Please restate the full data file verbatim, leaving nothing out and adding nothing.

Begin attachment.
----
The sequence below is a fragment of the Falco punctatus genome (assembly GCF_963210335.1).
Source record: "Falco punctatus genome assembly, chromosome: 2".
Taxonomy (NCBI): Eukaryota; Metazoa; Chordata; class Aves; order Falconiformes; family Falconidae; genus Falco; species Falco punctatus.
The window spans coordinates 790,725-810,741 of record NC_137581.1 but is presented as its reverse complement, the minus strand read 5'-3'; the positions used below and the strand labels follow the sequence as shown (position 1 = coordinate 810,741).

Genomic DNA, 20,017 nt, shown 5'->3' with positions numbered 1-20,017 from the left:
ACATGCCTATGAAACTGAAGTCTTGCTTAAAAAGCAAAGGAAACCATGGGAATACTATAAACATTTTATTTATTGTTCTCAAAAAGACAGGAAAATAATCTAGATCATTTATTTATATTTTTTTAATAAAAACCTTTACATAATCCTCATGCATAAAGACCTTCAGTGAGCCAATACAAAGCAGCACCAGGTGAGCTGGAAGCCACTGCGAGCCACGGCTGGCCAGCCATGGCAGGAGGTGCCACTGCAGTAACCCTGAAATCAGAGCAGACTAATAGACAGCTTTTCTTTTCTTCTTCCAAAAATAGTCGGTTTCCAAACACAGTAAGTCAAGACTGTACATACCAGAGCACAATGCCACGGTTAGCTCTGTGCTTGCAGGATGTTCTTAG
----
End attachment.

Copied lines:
The sequence below is a fragment of the Falco punctatus genome (assembly GCF_963210335.1).
Source record: "Falco punctatus genome assembly, chromosome: 2".
Taxonomy (NCBI): Eukaryota; Metazoa; Chordata; class Aves; order Falconiformes; family Falconidae; genus Falco; species Falco punctatus.
The window spans coordinates 790,725-810,741 of record NC_137581.1 but is presented as its reverse complement, the minus strand read 5'-3'; the positions used below and the strand labels follow the sequence as shown (position 1 = coordinate 810,741).

Genomic DNA, 20,017 nt, shown 5'->3' with positions numbered 1-20,017 from the left:
ACATGCCTATGAAACTGAAGTCTTGCTTAAAAAGCAAAGGAAACCATGGGAATACTATAAACATTTTATTTATTGTTCTCAAAAAGACAGGAAAATAATCTAGATCATTTATTTATATTTTTTTAATAAAAACCTTTACATAATCCTCATGCATAAAGACCTTCAGTGAGCCAATACAAAGCAGCACCAGGTGAGCTGGAAGCCACTGCGAGCCACGGCTGGCCAGCCATGGCAGGAGGTGCCACTGCAGTAACCCTGAAATCAGAGCAGACTAATAGACAGCTTTTCTTTTCTTCTTCCAAAAATAGTCGGTTTCCAAACACAGTAAGTCAAGACTGTACATACCAGAGCACAATGCCACGGTTAGCTCTGTGCTTGCAGGATGTTCTTAG